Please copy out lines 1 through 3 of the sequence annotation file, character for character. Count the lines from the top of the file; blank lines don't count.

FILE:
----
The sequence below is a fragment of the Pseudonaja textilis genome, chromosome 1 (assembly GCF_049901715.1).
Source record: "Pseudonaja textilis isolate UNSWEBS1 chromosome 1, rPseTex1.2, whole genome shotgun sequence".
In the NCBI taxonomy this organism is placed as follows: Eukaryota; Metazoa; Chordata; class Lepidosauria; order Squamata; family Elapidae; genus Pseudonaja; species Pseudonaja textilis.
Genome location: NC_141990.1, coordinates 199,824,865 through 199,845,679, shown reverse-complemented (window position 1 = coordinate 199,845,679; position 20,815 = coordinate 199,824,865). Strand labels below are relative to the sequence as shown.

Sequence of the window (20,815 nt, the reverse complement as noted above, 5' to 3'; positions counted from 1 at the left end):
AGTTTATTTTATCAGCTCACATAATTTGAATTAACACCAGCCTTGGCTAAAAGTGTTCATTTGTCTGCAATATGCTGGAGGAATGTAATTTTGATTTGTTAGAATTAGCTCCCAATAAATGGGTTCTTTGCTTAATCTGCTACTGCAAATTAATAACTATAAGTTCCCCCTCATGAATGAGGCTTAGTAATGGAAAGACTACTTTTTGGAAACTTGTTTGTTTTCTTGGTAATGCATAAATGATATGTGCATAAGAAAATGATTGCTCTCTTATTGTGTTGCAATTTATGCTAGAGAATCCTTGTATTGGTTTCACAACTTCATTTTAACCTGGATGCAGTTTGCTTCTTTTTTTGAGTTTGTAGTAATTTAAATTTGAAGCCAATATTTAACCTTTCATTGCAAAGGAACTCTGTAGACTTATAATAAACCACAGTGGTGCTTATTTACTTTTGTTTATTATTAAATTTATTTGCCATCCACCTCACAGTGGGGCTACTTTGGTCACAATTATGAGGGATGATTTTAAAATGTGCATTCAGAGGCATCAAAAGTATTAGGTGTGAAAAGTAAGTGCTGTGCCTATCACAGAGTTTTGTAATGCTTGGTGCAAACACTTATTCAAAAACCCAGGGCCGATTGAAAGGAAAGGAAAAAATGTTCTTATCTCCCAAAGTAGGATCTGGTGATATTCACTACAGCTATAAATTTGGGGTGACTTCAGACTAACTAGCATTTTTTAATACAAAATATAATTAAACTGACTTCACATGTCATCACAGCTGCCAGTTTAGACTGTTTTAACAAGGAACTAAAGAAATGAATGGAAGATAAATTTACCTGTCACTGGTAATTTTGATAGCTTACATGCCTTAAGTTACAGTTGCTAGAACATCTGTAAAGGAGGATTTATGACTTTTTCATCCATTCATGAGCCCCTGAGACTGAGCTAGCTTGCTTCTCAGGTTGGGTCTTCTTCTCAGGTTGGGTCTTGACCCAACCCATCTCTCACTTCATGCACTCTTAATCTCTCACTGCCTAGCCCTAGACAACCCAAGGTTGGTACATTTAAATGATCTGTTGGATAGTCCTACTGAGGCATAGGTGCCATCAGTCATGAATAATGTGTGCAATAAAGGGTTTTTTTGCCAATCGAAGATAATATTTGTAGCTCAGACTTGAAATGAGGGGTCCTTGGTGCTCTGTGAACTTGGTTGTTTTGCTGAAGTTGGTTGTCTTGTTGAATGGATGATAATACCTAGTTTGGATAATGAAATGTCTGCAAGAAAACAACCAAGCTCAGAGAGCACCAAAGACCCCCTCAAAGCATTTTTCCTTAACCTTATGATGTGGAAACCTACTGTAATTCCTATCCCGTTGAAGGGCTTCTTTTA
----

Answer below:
The sequence below is a fragment of the Pseudonaja textilis genome, chromosome 1 (assembly GCF_049901715.1).
Source record: "Pseudonaja textilis isolate UNSWEBS1 chromosome 1, rPseTex1.2, whole genome shotgun sequence".
In the NCBI taxonomy this organism is placed as follows: Eukaryota; Metazoa; Chordata; class Lepidosauria; order Squamata; family Elapidae; genus Pseudonaja; species Pseudonaja textilis.